Bill Submitted to Broaden Parsonage Allowance

The Freedom From Religion Foundation won a district court case (now on appeal) challenging the tax break for parsonage allowances for ministers. The judge ruled that because it applies only to ministers and not to other non-profit leaders, it violates the Equal Protection and Establishment clauses. A legislator has now proposed a bill to broaden that exemption to avoid the violation.

Today, Congressman Bill Cassidy announced he will be introducing legislation to protect faith-based institutions from unnecessary taxes. The Faith and Fairness Act of 2014 allows religious institutions to receive favorable tax status so they can provide housing for leaders of their communities. It upholds the position that the federal government has held for generations on whether such expenditures should be taxed.

Despite this long tradition of honoring faith and religion through favored status in the tax code, a recent court case deemed it unconstitutional for churches to provide ministers with tax-exempt housing allowances in lieu of housing them on church property. This legislation ensures theistic and non-theistic institutions are able to receive favorable tax status.

View the legislation here and see Dr. Cassidy’s statement below:

“The tax-exempt housing allowance helps ensure that faith-based institutions are able to extend their resources as far as possible to minister to their communities. It has been protected by federal law for generations, and its continuation is important for religious liberty. Religious institutions should be able to focus their resources on building faith and serving their people, not paying the federal government.”

That’s a reasonable solution. Given the inequality, there are two choices: Either eliminate the parsonage allowance for churches or give it to non-religious non-profits as well. Either one is fine by me.

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  • raven

    This legislation ensures theistic and non-theistic institutions are able to receive favorable tax status.


    This means Ed Brayton and PZ Myers can get this tax break if FTB’s gives them a housing allowance.

    So can FFRF, NCSE, Pandasthumb, and Planned Parenthood.

  • “Religious institutions should be able to focus their resources on building faith and serving their people, not paying the federal government.”

    Interesting how explicit Cassidy is about the purpose of the law, namely to protect religious institutions from paying taxes, and how quiet he is about the actual effect of the law, which is to enable non-religious institutions to do the same. Apparently he (or the person who excerpted his quote) doesn’t feel like that was worthy of mention.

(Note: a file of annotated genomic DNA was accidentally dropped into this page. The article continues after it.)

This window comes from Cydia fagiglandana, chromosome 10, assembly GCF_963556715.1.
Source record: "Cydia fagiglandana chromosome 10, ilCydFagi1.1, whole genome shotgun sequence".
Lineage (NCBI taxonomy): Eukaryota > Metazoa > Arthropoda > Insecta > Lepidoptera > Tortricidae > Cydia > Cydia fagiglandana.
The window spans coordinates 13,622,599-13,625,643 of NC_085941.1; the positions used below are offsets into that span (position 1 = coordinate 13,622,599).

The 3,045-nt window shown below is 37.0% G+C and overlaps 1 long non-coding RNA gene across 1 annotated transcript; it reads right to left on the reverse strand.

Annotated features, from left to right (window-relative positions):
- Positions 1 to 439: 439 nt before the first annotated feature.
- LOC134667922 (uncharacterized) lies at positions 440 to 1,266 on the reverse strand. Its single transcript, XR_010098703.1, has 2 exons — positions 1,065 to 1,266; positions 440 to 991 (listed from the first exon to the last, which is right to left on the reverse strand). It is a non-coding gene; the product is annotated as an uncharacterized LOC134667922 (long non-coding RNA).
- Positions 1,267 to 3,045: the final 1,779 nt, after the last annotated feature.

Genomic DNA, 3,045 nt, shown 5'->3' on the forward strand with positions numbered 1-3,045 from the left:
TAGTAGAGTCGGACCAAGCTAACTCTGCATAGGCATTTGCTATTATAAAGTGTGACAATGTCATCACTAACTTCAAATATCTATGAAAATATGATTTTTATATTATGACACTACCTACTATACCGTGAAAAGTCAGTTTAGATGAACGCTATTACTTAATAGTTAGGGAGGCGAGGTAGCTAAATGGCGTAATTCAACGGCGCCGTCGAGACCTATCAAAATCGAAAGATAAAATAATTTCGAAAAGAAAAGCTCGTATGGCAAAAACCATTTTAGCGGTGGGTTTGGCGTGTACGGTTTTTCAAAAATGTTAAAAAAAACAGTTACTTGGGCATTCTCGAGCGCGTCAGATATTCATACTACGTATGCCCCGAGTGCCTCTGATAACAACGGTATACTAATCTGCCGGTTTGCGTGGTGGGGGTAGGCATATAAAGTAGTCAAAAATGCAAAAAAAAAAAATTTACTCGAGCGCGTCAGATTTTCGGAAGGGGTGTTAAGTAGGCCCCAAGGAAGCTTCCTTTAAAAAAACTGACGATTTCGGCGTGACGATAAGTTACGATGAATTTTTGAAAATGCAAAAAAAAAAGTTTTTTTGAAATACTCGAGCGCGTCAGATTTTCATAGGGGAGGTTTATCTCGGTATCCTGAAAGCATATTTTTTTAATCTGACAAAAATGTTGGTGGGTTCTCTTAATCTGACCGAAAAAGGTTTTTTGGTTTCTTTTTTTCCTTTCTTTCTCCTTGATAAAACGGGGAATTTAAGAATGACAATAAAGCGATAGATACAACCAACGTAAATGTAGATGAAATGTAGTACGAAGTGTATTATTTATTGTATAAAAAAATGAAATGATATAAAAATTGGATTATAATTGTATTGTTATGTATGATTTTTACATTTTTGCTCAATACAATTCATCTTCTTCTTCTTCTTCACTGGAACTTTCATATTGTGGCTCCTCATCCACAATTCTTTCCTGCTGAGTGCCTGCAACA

• Reginald Selkirk

    Right wingers need to get on the ball. Supply-side economics, which already is faith-based, could be declared a religion, and thus many businesses could declare tax-free status and not bother with all the accounting tricks and overseas money-hiding.

  • Chiroptera

    Huh. I’m thinking that if this passes, then in a few years the tax exemption for housing will be eliminated completely. I’ve noticed that Christianists often lose interest in a concept if they aren’t the ones with special privileges.

  • zenlike

    A reasonable, sensible solution, to solve a clearly unconstitutional situation in effect today.

    It will never pass.

  • The bill still seems to be carving out special rights for religion: Cassidy speaks only of “faith-based organizations” and “religious liberty.” The bill does not remove religious language, it redefines it. This change benefits groups that present themselves as non-theistic religions, but will not apply to actual secular non-profits.

    This seems to be nothing more than an end-run around the ruling while preserving the status quo.

  • iknklast

    Either one is fine by me

    The problem I have with this – when all these tax-exempt statuses are added, what are we going to cut to accommodate the reduction in revenue? I’ll make a list of what I expect: art, education, science, music, food stamps, medicare…want to go on?

    I think housing allowances should go.

  • eric

    @6 – I don’t think it’s that bad. Here’s the language the bill adds:

    ‘‘For purposes of this section, the term ‘minister of the gospel’ includes any duly recognized official of a religious, spiritual, moral, or ethical organization (whether theistic or not).’’.

    Now it’s possible that someone in the IRS will narrowly interpret this and claim FFRF etc. aren’t ethical organizations. But honestly I don’t expect that. If anything, the IRS seems to interpret charity status too loosly. Their problem is they don’t regulate enough, not that they over-regulate. I predict they’ll allow the charities themselves to decide whether they are “a religious, spiritual, moral, or ethical organization.” And of course all charities will decide that they are.

  • inquisitiveraven

    Heh, I want to see what happens when a mosque or coven applies for this exemption.

  • This could wind up with a bunch of taxpayer subsidized FSM domiciles.

  • Scr… Archivist

    You can follow the bill’s progress through the Thomas website: